Posted by: St. Mark Lutheran Church | September 27, 2009

Sermon on Matthew 6:12, 14-15

Continuing the series of sermons on the Lord’s Prayer, following Luther’s outline of the Small Catechism, this time, the Fifth Petition.

Loosen the Purse Strings

In the name of Jesus Christ, the Word made flesh.  Amen.

Forgive us our debts, as we also have forgiven our debtors….For if you forgive men when they sin against you, your heavenly Father will also forgive you.  But if you do not forgive men their sins, your Father will not forgive your sins.

Dear Brothers and Sisters in Christ:

It’s fitting that in the Great Recession we find financial language in the Lord’s Prayer.  Forgive us our debts, we pray.  Not trespasses, not sins, but debts.  Though that we’re talking about sins is clear.  Look two verses later when Jesus offers comments on this petition and says that it’s sins we’re talking about.  Look at Luke’s record of Jesus teaching this model prayer on another occasion to the disciples and using a word for sin.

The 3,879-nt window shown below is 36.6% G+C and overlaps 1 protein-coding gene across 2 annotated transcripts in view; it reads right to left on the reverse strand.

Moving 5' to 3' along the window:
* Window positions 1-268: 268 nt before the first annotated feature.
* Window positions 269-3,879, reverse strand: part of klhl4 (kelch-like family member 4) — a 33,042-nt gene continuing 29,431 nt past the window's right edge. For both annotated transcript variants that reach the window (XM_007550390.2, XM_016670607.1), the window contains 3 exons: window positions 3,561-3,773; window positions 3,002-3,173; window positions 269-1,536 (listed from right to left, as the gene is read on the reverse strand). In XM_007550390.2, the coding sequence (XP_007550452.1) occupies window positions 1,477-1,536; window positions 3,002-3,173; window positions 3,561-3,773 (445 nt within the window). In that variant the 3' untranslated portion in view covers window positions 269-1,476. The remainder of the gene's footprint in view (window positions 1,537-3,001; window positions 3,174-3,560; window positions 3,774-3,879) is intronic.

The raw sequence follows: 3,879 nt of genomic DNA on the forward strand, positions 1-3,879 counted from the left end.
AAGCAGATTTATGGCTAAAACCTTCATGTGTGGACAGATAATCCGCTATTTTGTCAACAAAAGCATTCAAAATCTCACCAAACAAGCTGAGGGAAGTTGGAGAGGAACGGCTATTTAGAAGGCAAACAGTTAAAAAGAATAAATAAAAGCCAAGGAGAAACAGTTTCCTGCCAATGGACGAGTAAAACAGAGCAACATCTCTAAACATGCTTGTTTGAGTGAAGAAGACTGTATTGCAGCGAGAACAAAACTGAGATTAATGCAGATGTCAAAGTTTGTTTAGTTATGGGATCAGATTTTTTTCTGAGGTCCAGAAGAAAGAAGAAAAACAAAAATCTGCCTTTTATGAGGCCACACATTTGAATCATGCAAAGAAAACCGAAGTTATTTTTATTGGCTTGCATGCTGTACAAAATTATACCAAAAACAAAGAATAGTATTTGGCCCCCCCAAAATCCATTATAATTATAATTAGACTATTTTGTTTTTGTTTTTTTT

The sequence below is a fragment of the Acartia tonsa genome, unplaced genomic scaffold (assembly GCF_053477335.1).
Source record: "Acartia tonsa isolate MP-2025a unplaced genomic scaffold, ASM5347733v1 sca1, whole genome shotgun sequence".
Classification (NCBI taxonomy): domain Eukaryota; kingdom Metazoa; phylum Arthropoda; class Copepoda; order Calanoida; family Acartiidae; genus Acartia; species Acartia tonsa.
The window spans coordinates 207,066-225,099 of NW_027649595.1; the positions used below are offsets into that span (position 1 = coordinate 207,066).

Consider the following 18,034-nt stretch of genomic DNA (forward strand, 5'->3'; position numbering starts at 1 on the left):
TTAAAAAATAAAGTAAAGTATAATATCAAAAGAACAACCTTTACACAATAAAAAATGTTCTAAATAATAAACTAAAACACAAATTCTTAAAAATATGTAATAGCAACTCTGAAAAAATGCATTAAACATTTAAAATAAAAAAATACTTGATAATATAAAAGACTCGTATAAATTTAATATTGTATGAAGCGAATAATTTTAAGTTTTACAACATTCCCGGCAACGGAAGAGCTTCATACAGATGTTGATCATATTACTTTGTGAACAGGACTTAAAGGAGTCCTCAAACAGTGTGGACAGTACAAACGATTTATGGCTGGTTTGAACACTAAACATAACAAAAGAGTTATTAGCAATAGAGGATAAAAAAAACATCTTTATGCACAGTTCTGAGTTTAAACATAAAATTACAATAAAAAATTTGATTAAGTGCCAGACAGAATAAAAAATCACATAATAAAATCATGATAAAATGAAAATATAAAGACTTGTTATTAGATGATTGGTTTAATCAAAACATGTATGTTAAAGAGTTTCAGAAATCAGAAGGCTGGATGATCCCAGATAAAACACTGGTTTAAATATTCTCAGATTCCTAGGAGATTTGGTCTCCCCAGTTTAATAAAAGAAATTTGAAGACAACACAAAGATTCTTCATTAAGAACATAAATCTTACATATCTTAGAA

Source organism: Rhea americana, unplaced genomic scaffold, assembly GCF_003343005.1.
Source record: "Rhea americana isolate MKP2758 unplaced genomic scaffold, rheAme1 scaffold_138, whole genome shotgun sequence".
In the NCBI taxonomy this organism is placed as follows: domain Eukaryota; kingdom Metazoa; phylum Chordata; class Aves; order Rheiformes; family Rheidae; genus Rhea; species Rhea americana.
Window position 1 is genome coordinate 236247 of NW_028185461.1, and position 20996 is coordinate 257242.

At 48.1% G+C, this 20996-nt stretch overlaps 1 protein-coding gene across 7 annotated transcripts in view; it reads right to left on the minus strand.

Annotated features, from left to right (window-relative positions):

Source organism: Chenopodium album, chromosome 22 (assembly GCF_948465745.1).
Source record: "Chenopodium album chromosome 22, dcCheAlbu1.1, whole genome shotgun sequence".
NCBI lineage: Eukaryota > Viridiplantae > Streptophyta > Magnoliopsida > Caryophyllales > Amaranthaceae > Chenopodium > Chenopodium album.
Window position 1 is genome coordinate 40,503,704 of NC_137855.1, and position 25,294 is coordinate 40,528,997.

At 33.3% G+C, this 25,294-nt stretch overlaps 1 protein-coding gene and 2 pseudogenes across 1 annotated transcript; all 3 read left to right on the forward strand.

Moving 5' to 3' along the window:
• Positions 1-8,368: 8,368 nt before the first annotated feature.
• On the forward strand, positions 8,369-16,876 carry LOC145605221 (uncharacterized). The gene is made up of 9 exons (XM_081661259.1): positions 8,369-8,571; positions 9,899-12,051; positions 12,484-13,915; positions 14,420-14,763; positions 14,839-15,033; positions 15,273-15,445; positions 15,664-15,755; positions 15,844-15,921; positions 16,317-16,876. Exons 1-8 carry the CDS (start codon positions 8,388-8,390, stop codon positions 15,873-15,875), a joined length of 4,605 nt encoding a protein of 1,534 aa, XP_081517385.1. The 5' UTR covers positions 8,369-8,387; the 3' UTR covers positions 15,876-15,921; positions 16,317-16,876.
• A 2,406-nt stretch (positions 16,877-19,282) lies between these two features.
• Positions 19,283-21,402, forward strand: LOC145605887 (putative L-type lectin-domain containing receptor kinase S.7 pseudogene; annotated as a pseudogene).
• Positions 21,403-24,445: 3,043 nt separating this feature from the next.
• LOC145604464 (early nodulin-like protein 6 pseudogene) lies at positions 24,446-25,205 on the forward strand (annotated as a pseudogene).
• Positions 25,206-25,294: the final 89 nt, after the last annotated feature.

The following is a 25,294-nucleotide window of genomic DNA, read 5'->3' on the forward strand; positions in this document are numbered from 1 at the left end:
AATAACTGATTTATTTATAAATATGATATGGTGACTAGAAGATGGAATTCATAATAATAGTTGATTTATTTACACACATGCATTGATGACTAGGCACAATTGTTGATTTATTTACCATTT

And yet the parallels are instructive.  So much so, that Jesus uses financial pictures throughout His ministry to teach about forgiveness.  We heard the most famous today.  A man owed an unpayable debt, in our terms, billions of dollars.  He pleaded with his master, who was calling in accounts, and the master canceled the debt.  Or, to use a common expression, he forgave it.